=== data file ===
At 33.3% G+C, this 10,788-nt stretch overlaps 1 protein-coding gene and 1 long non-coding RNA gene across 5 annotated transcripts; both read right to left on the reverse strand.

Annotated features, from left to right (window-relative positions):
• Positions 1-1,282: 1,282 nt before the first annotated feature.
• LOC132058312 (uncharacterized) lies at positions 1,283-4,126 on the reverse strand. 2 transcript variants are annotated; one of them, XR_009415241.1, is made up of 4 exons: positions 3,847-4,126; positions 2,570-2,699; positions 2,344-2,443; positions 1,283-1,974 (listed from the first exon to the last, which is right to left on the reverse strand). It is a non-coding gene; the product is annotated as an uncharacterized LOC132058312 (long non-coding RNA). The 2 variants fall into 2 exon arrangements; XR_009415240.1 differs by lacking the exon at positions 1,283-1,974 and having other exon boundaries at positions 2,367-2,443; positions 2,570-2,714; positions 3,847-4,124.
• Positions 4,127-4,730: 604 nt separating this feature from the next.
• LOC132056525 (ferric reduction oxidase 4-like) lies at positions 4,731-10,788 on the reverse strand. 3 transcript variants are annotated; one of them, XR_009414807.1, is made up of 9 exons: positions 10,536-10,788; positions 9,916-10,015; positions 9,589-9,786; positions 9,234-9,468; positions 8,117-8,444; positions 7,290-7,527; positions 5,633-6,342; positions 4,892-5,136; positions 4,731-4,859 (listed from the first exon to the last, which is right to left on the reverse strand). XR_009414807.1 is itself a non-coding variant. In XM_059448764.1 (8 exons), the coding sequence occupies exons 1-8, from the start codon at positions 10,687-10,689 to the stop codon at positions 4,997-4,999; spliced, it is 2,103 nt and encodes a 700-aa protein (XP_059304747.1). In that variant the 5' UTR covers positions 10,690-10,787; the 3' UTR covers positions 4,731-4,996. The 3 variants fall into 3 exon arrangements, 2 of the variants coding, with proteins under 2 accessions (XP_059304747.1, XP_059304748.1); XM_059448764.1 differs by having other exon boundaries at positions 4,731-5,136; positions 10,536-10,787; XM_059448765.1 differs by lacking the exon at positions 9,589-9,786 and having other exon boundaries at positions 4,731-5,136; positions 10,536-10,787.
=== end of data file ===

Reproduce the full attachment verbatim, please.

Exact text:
At 33.3% G+C, this 10,788-nt stretch overlaps 1 protein-coding gene and 1 long non-coding RNA gene across 5 annotated transcripts; both read right to left on the reverse strand.

Annotated features, from left to right (window-relative positions):
• Positions 1-1,282: 1,282 nt before the first annotated feature.
• LOC132058312 (uncharacterized) lies at positions 1,283-4,126 on the reverse strand. 2 transcript variants are annotated; one of them, XR_009415241.1, is made up of 4 exons: positions 3,847-4,126; positions 2,570-2,699; positions 2,344-2,443; positions 1,283-1,974 (listed from the first exon to the last, which is right to left on the reverse strand). It is a non-coding gene; the product is annotated as an uncharacterized LOC132058312 (long non-coding RNA). The 2 variants fall into 2 exon arrangements; XR_009415240.1 differs by lacking the exon at positions 1,283-1,974 and having other exon boundaries at positions 2,367-2,443; positions 2,570-2,714; positions 3,847-4,124.
• Positions 4,127-4,730: 604 nt separating this feature from the next.
• LOC132056525 (ferric reduction oxidase 4-like) lies at positions 4,731-10,788 on the reverse strand. 3 transcript variants are annotated; one of them, XR_009414807.1, is made up of 9 exons: positions 10,536-10,788; positions 9,916-10,015; positions 9,589-9,786; positions 9,234-9,468; positions 8,117-8,444; positions 7,290-7,527; positions 5,633-6,342; positions 4,892-5,136; positions 4,731-4,859 (listed from the first exon to the last, which is right to left on the reverse strand). XR_009414807.1 is itself a non-coding variant. In XM_059448764.1 (8 exons), the coding sequence occupies exons 1-8, from the start codon at positions 10,687-10,689 to the stop codon at positions 4,997-4,999; spliced, it is 2,103 nt and encodes a 700-aa protein (XP_059304747.1). In that variant the 5' UTR covers positions 10,690-10,787; the 3' UTR covers positions 4,731-4,996. The 3 variants fall into 3 exon arrangements, 2 of the variants coding, with proteins under 2 accessions (XP_059304747.1, XP_059304748.1); XM_059448764.1 differs by having other exon boundaries at positions 4,731-5,136; positions 10,536-10,787; XM_059448765.1 differs by lacking the exon at positions 9,589-9,786 and having other exon boundaries at positions 4,731-5,136; positions 10,536-10,787.